Current Water Quality Information
Advisories and Closures: Week of March 13, 2017
Rainfall runoff from storm drains, creeks or rivers may contain high levels of disease-causing bacteria and viruses. These areas should be avoided for at least three days following significant rainfall.
Cowell Beach west of the wharf has elevated E. coli levels. Please avoid body contact.
THE FOLLOWING AREAS ARE PERMANENTLY POSTED BY THE COUNTY DUE TO ROUTINELY HIGH BACTERIA LEVELS:
Aptos Creek at Rio del Mar Beach
Porter Gulch Creek at New Brighton Beach
Soquel Creek mouth at Capitola Beach
Schwann Lagoon at Twin Lakes Beach
San Lorenzo River mouth
Neary Lagoon at Cowell Beach
THESE WATER BODIES AND ADJACENT AREAS GENERALLY CONTAIN BACTERIA LEVELS ABOVE SAFE BODY CONTACT STANDARDS AND ARE CONSIDERED UNSAFE FOR BODY CONTACT.
Mussel Quarantine Lifted
The California Department of Public Health (CDPH) Director and State Public Health Officer has lifted the annual quarantine on mussels gathered by sport harvesters along the California coast. Paralytic shellfish poisoning (PSP) toxins have not been detected in recent mussel samples along the coast. PSP is a form of nervous systempoisoning. Concentrated levels of the toxins can develop in mussels and other bivalve shellfish when they feed on certain naturally occurring marine plankton.
The annual quarantine on sport-harvested mussels, which typically runs May 1 through October 31, is intended to protect the public from shellfish poisoning caused by marine biotoxins. There have been no reports of shellfish-related poisonings in California during this quarantine period.
The most current information on shellfish advisories and quarantines is available by calling CDPH’s toll-free Shellfish Information Line at (800) 553-4133. For additional information, please visit the CDPH Marine Biotoxin Monitoring Web page.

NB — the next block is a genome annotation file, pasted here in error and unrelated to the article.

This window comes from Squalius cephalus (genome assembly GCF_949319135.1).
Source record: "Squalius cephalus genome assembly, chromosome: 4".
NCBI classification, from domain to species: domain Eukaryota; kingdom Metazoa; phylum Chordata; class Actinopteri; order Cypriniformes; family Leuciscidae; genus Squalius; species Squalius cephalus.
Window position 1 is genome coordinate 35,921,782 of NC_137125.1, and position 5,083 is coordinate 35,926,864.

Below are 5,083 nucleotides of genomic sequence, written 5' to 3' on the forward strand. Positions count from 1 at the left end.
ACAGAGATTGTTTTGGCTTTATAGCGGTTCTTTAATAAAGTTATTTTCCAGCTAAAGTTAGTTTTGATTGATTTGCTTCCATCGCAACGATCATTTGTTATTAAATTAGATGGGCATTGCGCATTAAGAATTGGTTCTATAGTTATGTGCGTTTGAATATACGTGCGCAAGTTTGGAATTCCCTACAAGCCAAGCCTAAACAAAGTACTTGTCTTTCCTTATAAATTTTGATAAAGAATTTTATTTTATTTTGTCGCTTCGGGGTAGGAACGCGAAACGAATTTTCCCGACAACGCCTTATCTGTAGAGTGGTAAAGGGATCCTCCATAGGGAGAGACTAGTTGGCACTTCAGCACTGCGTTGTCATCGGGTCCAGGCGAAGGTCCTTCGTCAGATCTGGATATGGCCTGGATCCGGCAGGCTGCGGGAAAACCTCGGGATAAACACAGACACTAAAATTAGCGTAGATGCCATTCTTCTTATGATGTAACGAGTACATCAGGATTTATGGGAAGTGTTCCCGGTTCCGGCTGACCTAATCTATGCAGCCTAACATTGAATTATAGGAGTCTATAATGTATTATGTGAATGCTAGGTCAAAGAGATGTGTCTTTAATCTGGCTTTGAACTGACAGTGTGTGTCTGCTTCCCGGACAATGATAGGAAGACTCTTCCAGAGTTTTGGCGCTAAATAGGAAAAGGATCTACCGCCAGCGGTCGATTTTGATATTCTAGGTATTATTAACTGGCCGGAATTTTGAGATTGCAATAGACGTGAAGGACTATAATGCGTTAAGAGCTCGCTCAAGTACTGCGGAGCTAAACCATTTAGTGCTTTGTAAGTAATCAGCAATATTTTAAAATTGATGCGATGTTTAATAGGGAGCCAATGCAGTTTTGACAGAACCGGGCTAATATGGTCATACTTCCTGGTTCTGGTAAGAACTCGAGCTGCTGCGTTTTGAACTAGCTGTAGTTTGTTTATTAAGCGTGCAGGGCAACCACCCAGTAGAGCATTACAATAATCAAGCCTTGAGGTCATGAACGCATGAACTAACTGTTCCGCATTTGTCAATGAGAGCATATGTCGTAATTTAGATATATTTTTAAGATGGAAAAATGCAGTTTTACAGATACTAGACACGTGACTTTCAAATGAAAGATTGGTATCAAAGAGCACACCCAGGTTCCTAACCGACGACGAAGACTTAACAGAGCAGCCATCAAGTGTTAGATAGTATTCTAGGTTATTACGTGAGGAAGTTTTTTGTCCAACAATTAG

PINTO & KELLY LAKES ADVISORY
Pinto and Kelly Lakes are subject to blooms of blue-green algae (cyanobacteria). Cyanobacters such as microcystis are known to produce toxins, exposure to which can cause rashes, skin and eye irritation, allergic reactions, gastrointestinal upset, and other effects. At high levels, exposure can result in serious illness or death. Exposure may occur by ingestion, dermal contact or inhalation. Avoid body contact with blue-green algal blooms. This includes swimming, wading and water-skiing. Also do not allow your pets to enter the water. For more information visit the California Department of Public Health here.
The most recent sample results, taken March 2nd, 2017 by the County, detected no microcystin toxin at both the County fishing dock at Pinto Lake and Kelly Lake. Samples taken by the City of Watsonville at the city boat launch on March 8, 2017 also detected no microcystin toxin (detection limit is 1 part per billion [ppb]).
The County of Santa Cruz Environmental Health Service provides water quality information to concerned swimmers to alert them to areas that may be contaminated by fecal indicator bacteria. You may listen to the latest water quality updates by dialing (831) 454-3188 and listening to the menu to find information about fresh water lagoons and ocean beaches. Click here for Recreational Water Quality Monitoring information.
For clarification of methods and interpretation of results please contact John Ricker at (831) 454-2750 or email at John.Ricker@santacruzcounty.us.
If you believe you may have been exposed to illness through water contact, please fill out an Illness Report.
To be added to or removed from the e-mail distribution list for current water quality data reports, e-mail Env.Hlth@santacruzcounty.us with the words: "Please add me to the e-mail distribution list.", in the subject line.
Other websites for further information: